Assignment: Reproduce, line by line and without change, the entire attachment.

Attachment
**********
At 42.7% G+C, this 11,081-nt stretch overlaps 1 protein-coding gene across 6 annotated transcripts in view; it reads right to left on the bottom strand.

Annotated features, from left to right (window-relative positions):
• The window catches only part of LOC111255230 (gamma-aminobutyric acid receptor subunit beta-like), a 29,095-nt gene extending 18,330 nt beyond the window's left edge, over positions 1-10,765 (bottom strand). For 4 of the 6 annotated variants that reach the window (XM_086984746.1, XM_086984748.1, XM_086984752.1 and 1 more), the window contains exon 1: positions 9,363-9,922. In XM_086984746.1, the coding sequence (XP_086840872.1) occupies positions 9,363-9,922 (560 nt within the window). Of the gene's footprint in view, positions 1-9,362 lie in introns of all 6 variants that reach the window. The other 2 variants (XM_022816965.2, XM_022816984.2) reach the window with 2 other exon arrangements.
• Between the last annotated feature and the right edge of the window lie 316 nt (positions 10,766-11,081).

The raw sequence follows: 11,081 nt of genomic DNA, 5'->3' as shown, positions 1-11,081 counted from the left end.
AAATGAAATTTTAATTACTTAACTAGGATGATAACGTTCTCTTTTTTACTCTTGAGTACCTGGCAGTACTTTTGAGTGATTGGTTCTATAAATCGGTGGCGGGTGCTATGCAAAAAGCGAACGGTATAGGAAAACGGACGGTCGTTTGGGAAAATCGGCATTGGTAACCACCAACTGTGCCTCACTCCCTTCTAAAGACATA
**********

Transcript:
At 42.7% G+C, this 11,081-nt stretch overlaps 1 protein-coding gene across 6 annotated transcripts in view; it reads right to left on the bottom strand.

Annotated features, from left to right (window-relative positions):
• The window catches only part of LOC111255230 (gamma-aminobutyric acid receptor subunit beta-like), a 29,095-nt gene extending 18,330 nt beyond the window's left edge, over positions 1-10,765 (bottom strand). For 4 of the 6 annotated variants that reach the window (XM_086984746.1, XM_086984748.1, XM_086984752.1 and 1 more), the window contains exon 1: positions 9,363-9,922. In XM_086984746.1, the coding sequence (XP_086840872.1) occupies positions 9,363-9,922 (560 nt within the window). Of the gene's footprint in view, positions 1-9,362 lie in introns of all 6 variants that reach the window. The other 2 variants (XM_022816965.2, XM_022816984.2) reach the window with 2 other exon arrangements.
• Between the last annotated feature and the right edge of the window lie 316 nt (positions 10,766-11,081).

The raw sequence follows: 11,081 nt of genomic DNA, 5'->3' as shown, positions 1-11,081 counted from the left end.
AAATGAAATTTTAATTACTTAACTAGGATGATAACGTTCTCTTTTTTACTCTTGAGTACCTGGCAGTACTTTTGAGTGATTGGTTCTATAAATCGGTGGCGGGTGCTATGCAAAAAGCGAACGGTATAGGAAAACGGACGGTCGTTTGGGAAAATCGGCATTGGTAACCACCAACTGTGCCTCACTCCCTTCTAAAGACATA